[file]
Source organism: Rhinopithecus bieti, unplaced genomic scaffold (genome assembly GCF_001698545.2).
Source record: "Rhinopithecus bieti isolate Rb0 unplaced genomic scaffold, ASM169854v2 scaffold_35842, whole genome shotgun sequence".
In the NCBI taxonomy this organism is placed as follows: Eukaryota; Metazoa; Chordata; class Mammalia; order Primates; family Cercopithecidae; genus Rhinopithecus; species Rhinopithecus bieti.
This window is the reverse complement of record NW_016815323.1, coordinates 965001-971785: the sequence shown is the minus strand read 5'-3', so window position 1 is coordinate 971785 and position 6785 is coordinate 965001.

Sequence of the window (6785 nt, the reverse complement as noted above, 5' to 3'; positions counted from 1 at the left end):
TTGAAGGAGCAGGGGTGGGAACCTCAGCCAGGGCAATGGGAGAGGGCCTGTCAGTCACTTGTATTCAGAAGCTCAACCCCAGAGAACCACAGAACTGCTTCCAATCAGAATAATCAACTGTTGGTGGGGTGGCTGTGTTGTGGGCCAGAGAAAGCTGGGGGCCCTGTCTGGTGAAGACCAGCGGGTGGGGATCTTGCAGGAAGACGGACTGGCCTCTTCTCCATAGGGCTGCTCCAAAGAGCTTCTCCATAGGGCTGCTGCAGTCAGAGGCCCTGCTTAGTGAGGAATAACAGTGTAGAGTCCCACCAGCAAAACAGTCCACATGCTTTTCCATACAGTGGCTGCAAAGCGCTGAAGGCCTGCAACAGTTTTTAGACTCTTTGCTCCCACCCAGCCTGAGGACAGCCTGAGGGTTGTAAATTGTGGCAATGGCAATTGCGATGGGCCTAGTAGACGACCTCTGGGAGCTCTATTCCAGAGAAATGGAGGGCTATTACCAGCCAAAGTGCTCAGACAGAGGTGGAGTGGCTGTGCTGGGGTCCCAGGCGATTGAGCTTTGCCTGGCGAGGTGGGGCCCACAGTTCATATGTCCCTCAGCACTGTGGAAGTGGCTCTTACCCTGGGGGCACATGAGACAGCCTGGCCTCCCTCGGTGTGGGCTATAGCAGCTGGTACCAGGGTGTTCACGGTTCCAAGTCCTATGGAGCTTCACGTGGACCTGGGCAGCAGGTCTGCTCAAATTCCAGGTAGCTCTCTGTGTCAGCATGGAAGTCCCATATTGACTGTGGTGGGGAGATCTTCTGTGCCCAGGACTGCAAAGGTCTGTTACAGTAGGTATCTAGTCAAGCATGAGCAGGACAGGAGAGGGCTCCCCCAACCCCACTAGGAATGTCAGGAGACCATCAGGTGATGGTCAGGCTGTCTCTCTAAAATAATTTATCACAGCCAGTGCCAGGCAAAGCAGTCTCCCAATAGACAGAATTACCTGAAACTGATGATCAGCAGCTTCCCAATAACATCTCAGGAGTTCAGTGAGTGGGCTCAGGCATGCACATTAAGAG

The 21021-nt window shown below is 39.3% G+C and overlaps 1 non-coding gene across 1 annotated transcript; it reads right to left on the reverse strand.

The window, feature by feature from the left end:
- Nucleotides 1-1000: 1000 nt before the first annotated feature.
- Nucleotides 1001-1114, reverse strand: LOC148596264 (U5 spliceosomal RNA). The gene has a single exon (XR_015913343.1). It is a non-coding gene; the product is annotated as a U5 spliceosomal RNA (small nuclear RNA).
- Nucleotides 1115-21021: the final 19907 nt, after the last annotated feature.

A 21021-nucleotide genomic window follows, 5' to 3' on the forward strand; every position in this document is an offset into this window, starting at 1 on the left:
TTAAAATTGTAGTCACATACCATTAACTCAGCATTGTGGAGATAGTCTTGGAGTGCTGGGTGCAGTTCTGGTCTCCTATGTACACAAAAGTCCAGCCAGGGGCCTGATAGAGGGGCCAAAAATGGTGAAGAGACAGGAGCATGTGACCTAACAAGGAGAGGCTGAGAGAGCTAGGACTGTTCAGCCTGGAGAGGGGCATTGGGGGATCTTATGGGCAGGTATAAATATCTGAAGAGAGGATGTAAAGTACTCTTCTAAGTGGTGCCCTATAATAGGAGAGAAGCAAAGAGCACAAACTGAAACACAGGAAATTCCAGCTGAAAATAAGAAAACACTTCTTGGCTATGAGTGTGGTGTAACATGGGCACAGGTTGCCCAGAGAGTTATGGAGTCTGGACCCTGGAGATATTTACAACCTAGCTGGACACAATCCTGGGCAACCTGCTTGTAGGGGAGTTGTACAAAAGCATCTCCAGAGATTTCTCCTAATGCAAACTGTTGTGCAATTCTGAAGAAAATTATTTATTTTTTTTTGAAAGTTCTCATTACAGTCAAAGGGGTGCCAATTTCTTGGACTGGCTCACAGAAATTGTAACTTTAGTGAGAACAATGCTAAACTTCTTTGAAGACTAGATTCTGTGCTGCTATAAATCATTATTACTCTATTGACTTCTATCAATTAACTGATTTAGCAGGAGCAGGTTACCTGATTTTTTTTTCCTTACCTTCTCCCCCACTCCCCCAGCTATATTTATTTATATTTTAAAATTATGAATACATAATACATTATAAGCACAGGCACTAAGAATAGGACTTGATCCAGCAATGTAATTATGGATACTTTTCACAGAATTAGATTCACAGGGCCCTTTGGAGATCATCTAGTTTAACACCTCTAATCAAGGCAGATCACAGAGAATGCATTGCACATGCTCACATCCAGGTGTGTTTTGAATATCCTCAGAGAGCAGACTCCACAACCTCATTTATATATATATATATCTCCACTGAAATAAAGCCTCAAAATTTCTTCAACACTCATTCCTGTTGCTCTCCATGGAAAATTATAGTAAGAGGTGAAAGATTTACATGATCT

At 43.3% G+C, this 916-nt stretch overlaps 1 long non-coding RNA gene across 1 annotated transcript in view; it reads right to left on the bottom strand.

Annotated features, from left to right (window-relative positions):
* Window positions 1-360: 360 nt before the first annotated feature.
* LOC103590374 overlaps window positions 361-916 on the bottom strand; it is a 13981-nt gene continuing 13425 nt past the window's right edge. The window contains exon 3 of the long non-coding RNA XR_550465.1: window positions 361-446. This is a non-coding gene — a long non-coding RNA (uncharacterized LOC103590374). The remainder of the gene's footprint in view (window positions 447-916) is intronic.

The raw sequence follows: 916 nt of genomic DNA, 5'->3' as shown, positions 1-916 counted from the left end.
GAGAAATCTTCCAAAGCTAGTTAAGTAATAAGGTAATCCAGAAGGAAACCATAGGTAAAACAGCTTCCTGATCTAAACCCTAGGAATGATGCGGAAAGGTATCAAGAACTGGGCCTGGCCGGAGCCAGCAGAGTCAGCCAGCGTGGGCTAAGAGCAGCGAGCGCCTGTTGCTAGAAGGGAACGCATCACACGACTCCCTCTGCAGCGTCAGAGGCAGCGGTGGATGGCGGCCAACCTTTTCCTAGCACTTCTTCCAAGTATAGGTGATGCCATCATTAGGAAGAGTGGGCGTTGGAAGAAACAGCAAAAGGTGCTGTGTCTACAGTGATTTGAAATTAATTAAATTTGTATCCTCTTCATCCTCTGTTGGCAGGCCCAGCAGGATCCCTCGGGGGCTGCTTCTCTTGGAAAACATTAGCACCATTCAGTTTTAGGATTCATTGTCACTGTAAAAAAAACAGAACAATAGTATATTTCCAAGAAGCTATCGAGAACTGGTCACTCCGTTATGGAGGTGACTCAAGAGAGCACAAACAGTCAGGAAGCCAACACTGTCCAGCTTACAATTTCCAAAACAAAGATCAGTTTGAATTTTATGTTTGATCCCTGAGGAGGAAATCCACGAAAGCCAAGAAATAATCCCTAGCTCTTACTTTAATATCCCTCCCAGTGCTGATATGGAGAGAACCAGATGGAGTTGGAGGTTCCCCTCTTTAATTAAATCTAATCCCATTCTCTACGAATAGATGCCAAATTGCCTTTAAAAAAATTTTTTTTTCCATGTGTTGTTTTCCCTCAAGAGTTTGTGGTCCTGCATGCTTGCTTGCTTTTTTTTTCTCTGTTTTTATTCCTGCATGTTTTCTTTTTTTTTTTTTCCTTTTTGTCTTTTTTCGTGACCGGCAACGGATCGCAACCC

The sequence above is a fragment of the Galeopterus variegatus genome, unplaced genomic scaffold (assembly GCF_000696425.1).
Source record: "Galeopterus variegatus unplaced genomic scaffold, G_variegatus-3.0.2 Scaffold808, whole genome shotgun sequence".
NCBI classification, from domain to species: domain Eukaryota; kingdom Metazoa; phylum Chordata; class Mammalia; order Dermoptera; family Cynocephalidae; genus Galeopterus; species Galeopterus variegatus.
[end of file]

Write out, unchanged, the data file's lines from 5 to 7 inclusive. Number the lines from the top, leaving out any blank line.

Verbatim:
Sequence of the window (6785 nt, the reverse complement as noted above, 5' to 3'; positions counted from 1 at the left end):
TTGAAGGAGCAGGGGTGGGAACCTCAGCCAGGGCAATGGGAGAGGGCCTGTCAGTCACTTGTATTCAGAAGCTCAACCCCAGAGAACCACAGAACTGCTTCCAATCAGAATAATCAACTGTTGGTGGGGTGGCTGTGTTGTGGGCCAGAGAAAGCTGGGGGCCCTGTCTGGTGAAGACCAGCGGGTGGGGATCTTGCAGGAAGACGGACTGGCCTCTTCTCCATAGGGCTGCTCCAAAGAGCTTCTCCATAGGGCTGCTGCAGTCAGAGGCCCTGCTTAGTGAGGAATAACAGTGTAGAGTCCCACCAGCAAAACAGTCCACATGCTTTTCCATACAGTGGCTGCAAAGCGCTGAAGGCCTGCAACAGTTTTTAGACTCTTTGCTCCCACCCAGCCTGAGGACAGCCTGAGGGTTGTAAATTGTGGCAATGGCAATTGCGATGGGCCTAGTAGACGACCTCTGGGAGCTCTATTCCAGAGAAATGGAGGGCTATTACCAGCCAAAGTGCTCAGACAGAGGTGGAGTGGCTGTGCTGGGGTCCCAGGCGATTGAGCTTTGCCTGGCGAGGTGGGGCCCACAGTTCATATGTCCCTCAGCACTGTGGAAGTGGCTCTTACCCTGGGGGCACATGAGACAGCCTGGCCTCCCTCGGTGTGGGCTATAGCAGCTGGTACCAGGGTGTTCACGGTTCCAAGTCCTATGGAGCTTCACGTGGACCTGGGCAGCAGGTCTGCTCAAATTCCAGGTAGCTCTCTGTGTCAGCATGGAAGTCCCATATTGACTGTGGTGGGGAGATCTTCTGTGCCCAGGACTGCAAAGGTCTGTTACAGTAGGTATCTAGTCAAGCATGAGCAGGACAGGAGAGGGCTCCCCCAACCCCACTAGGAATGTCAGGAGACCATCAGGTGATGGTCAGGCTGTCTCTCTAAAATAATTTATCACAGCCAGTGCCAGGCAAAGCAGTCTCCCAATAGACAGAATTACCTGAAACTGATGATCAGCAGCTTCCCAATAACATCTCAGGAGTTCAGTGAGTGGGCTCAGGCATGCACATTAAGAG

The 21021-nt window shown below is 39.3% G+C and overlaps 1 non-coding gene across 1 annotated transcript; it reads right to left on the reverse strand.